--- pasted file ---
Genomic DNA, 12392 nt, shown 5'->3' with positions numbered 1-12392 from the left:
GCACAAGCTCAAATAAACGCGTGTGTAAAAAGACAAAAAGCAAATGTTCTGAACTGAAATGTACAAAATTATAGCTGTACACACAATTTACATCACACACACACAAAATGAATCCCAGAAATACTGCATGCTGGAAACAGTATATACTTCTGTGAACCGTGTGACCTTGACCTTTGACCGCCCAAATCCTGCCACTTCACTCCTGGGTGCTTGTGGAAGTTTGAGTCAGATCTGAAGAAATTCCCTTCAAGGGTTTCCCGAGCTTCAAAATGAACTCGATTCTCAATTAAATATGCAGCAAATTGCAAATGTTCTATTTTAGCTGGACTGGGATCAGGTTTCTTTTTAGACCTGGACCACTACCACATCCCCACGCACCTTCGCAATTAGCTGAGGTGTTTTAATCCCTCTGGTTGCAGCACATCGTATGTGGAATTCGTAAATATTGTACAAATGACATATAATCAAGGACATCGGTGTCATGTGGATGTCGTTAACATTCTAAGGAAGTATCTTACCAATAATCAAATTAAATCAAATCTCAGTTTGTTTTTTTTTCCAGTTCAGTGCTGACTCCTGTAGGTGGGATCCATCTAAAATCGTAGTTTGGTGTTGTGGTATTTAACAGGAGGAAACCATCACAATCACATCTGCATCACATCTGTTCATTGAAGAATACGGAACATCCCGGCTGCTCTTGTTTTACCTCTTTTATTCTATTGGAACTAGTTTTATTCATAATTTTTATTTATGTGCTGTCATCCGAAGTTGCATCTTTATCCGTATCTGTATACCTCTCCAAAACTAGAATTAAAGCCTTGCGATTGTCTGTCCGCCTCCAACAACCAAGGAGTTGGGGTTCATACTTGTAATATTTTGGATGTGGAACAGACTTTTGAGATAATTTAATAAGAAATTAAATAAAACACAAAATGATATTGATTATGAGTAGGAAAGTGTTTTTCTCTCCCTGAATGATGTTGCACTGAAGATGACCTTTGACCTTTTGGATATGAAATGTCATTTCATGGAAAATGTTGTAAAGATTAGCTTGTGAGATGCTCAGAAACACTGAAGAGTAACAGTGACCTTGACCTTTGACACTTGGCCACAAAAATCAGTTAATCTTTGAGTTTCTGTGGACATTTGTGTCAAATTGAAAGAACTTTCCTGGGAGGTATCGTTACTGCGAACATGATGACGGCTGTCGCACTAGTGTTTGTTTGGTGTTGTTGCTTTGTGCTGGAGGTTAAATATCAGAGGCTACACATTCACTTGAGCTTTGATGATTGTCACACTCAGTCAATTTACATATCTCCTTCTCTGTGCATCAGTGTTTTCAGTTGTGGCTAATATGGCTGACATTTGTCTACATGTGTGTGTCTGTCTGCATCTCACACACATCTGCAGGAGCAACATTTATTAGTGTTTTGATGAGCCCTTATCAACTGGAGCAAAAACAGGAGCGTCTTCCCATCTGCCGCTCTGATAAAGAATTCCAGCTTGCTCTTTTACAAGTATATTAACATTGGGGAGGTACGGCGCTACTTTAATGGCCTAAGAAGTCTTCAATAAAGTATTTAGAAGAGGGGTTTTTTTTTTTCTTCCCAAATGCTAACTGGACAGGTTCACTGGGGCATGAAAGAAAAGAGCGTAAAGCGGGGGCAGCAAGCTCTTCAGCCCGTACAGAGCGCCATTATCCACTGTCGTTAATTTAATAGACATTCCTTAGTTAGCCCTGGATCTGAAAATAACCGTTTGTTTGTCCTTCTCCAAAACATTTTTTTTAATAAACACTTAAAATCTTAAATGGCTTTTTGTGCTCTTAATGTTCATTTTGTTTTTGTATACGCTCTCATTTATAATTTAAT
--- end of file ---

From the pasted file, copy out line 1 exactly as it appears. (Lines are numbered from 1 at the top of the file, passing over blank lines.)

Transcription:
Genomic DNA, 12392 nt, shown 5'->3' with positions numbered 1-12392 from the left: